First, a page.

Freddie talked about some practical challenges whilst working with public authorities. More often than not, traditional infrastructure is not compatible with new tech so companies need to find retrofit solutions which might mean spending more resources and ending up building bigger end-to-end solutions as opposed to contributing with your own specific piece of the solution. Nevertheless, there is benefit in keeping a close eye out on relevant tenders and assessing whether there is a place for your particular product or service in the wider public procurement ecosystem.

 

Aligning VC objectives with those of the governments’

The model of innovation is shifting. Previously, the governments spearheaded big tech initiatives but now, tech is evolving at a much faster rate and the government is consistently trying to catch up. This has placed more pressure on the governments to work closer to agile, innovative companies. Alex reminded us that by legislation, 33% of public sector spending needs to go to SMEs. The opportunity here is clear and air pollution startups could make a case around reliable cash flow while fundraising from VCs.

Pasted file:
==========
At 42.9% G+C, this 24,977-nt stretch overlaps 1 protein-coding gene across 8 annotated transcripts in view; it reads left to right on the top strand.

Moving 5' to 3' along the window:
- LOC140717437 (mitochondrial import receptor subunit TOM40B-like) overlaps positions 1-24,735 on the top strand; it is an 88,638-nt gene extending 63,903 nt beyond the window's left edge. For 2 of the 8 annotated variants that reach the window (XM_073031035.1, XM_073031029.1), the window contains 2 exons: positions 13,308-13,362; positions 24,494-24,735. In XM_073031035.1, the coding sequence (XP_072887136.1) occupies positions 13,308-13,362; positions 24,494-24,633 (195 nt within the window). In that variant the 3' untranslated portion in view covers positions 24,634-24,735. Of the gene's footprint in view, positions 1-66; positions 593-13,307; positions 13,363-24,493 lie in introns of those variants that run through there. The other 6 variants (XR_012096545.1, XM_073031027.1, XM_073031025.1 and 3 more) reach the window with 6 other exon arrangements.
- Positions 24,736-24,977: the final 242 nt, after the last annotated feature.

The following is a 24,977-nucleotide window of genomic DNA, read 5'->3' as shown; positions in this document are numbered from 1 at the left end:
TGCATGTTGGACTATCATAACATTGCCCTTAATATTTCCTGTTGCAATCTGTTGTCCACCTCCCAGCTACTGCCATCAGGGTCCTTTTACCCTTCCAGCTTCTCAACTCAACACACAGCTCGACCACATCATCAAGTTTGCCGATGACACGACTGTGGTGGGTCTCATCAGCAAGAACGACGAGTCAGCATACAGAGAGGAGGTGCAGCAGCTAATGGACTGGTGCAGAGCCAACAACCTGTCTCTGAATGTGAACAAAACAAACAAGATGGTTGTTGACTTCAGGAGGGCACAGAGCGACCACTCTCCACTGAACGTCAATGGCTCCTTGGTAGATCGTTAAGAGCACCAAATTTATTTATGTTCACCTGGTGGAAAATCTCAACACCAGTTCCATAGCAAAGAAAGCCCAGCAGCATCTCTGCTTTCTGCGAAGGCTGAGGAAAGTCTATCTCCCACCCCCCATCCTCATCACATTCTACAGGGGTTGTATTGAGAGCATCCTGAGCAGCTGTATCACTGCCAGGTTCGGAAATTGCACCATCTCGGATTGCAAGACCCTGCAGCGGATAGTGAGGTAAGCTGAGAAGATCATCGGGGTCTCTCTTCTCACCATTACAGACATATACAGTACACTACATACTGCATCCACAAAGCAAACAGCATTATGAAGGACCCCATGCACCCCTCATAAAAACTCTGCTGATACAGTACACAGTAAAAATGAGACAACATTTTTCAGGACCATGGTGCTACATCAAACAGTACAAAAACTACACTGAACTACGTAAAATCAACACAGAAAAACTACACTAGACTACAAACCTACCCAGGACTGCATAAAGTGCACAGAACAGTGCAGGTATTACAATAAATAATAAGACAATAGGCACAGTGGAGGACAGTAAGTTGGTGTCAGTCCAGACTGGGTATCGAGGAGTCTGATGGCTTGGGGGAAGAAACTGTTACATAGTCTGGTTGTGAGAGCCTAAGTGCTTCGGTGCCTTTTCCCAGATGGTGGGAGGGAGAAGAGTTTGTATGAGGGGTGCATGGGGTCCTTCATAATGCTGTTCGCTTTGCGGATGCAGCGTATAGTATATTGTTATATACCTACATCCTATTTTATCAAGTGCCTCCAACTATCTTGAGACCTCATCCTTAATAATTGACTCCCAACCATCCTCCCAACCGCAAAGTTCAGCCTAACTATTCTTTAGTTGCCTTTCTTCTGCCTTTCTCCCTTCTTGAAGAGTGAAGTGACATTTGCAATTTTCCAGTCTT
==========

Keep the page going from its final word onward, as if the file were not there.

VCs, particularly at seed stage, need to take more initiative to educate themselves around public sector processes in order to ensure their portfolio companies are properly placed for public procurement. These slower procurement processes might delay the rapid growth expectations that are typical to VC exit scenarios – is 10 years reasonable for this market? At this stage, our investor guests started chiming in – the overall sentiment was that more collaboration needs to happen amongst seed, Series A and growth-stage investors to better align risk assessment at each stage and develop cohesion between expectations of commercial traction, as well as societal impact.

 

Effective collaboration can match commercial opportunity with societal impact

There is increasingly more mainstream validation in the VC community towards making purpose-driven investments. In BGV’s experience, we can observe that through our portfolio’s fundraising rounds, with investors like Beringea, Triple Point and Longwall joining.